I’m thinking of scrapping on instead of casting on my next sweater project. Does anyone else use this method? Have you tried it and decided it wasn’t for you?
You mean using scrap yarn to CO with instead of the yarn you’re going to use for a project? Or using scrap yarn to try out a pattern? :??
I do the latter a lot. Many people use scrap yarn to CO with to make a provisional CO.
I’ve never heard of that…can you explain it? :??
I read it in [U]Twelve Sweaters One Way/Knitting Cuff to Cuff[/U]. The author, Susan Guagliumi, promotes “scrapping on” instead of either a conventional cast-on OR a provisional cast-on. Even if you’re knitting in the regular direction, I can see how it would be useful when you start sleeves from the bottom and knit up, and on the body of the sweater too. You would never have to worry about length discrepancy and you could wait until the end to decide about what kind of cuff or hem edge you wanted. You would always have live stitches to pick up if you needed them…right to the very end of the project.
She chooses a yarn in similar weight to the one for the garment and in a contrasting color. She casts this “scrap yarn” on using the simple loop technique, knits 2 or 3 rows and then switches to the real yarn for the project. She also “scraps off” by switching to the scrap yarn for a few rows at the end. The scrap knitting is not removed until everything is finished! She presses it back to keep it flat, and the folds it back and works through the exposed stitches to add ribbing or graft an invisible seam or do a hand-sewn bind-off, whatever.
I can’t imagine why you would do that at the end for a seam when you could just seam it without knitting a few waste-wool rows, but if it would be preferable for you then by all means! The waste wool at the start is really another way of doing a provisional cast-on, which on a jumper would be extremely handy if you didn’t know how long you would end up needing it to be. However I personally think there are much easier provisional castons: longtail cast-on with waste wool over the thumb is my last resort for when I can’t remember any other provisional castons, even that is faster than knitting extra rows for me.
I might want to do it this way if I couldn’t do a longtail caston or any provisional castons though. Do you often find that you end up wishing your jumpers were a slightly different size, and regretting that it’s too late to change them easily? If so, then you will probably find a provisional caston handy, and if you find this easier than other provisional cast-ons, go for it!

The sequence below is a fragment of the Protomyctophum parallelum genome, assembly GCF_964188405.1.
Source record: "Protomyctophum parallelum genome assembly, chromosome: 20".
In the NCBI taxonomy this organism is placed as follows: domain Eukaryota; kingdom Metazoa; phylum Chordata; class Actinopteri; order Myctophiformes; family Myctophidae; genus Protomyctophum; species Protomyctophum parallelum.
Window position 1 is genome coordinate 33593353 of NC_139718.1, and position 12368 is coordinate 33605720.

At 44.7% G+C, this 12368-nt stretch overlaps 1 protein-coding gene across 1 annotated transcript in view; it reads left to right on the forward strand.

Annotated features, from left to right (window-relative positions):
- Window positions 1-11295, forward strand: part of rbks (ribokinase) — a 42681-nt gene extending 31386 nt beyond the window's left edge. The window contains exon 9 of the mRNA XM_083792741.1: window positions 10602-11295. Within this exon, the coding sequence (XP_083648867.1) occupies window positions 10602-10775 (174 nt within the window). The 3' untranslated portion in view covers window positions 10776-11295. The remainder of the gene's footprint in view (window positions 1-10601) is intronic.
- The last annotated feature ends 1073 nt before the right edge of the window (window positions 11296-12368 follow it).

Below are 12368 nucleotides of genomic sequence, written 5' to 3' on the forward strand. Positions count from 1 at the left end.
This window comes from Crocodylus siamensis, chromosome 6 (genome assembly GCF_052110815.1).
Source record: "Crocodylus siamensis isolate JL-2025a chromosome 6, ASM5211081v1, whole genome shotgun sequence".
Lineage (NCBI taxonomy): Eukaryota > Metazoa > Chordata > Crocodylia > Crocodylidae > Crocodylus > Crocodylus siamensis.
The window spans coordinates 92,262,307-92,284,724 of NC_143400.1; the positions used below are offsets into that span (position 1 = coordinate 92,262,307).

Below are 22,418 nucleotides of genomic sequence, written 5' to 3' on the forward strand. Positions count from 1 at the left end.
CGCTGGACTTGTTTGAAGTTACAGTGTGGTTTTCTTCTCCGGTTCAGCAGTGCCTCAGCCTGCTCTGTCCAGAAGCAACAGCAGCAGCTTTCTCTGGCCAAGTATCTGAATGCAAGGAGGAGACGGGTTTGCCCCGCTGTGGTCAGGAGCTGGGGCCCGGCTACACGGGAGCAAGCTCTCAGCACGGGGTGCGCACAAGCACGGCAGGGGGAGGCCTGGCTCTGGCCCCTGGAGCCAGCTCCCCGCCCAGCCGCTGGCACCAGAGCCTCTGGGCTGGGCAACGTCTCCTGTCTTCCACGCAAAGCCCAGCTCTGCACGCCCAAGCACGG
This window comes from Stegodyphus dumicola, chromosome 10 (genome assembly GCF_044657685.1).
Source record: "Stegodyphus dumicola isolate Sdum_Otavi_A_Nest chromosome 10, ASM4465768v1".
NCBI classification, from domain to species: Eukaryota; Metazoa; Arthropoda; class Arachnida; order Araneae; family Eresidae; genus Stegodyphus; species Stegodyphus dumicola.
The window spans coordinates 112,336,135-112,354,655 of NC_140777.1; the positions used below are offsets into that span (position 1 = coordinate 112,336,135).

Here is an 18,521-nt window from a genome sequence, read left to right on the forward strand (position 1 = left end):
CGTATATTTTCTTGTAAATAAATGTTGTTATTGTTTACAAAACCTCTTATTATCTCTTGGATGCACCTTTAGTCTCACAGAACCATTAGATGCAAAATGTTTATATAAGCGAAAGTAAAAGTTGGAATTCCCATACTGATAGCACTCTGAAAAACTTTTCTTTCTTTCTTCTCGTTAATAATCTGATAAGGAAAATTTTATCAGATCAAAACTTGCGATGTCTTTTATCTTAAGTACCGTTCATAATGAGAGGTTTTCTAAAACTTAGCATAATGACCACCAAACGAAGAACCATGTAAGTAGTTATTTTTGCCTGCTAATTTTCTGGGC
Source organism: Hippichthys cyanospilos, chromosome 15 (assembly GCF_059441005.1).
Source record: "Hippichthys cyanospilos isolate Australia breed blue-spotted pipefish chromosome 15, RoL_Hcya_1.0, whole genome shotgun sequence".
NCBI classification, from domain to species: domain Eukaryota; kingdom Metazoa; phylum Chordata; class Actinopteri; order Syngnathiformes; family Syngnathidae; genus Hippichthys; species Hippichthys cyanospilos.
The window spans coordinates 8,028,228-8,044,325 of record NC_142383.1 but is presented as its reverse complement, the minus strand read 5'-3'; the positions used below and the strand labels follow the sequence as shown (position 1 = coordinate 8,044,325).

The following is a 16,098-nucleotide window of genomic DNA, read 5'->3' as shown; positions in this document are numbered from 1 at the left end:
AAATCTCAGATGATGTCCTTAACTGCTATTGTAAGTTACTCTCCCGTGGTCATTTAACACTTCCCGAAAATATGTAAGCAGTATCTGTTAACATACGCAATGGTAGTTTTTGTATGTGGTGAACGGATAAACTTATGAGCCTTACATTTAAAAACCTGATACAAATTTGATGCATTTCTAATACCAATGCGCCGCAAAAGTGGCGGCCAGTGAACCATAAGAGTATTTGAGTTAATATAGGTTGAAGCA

I think the author feels that this particular method makes it super easy to do something with the live stitches, easier than any other provisional cast-on. She says a handsewn bindoff on the last row before the scrap looks fabulous and is extremely easy to do. She writes convincingly, so I may try it soon. I don’t think her point can be contested without empiric evidence.
Are you joking? Which point? Are you saying that she says handsewn cast-offs are difficult if you don’t knit extra rows in a different colour first? I would have thought the extra stitches would get in the way… Is she talking about the EZ sewn cast-off, a tubular cast-off, or a different one altogether?
Well, no I’m not joking…but I’m not sure I can answer your question! Kind of silly for me to go on about it when I haven’t even tried it, but…
I am tempted to try it because:
–I don’t find a grafted seam super easy to do when the stitches are on needles, and, depending on the yarn, I’m not so good at taking them off and doing it “in the air”.
–I have been known to change my mind about ribbing and hems and cuffs and I have wasted beaucoup yarn and time because of it
–it seems like having a few rows of knitted scrap would be something to hold on to while I work the live stitches, and I think it might be easier to modulate the tension if I were holding something which is actually already more like a complete piece of fabric.
I DON’T KNOW! I’m just going to try it and see.
Lucy Neatby advocates that type of seaming for toes on socks, calls it a chimney toe graft (or similar). It’s supposed to make it easier to graft than actual kitchener since you follow the pattern of existing stitches for an invisible seam.
Sounds interesting let us know!
I’m very tall, it sounds like this would be a good method to use to make sure my sweater sleeves, etc., are long enough.
It will be interesting to read what you think about the method.
That does look interesting. I’ll see if the book is at my library. Side to side construction is kind of cool.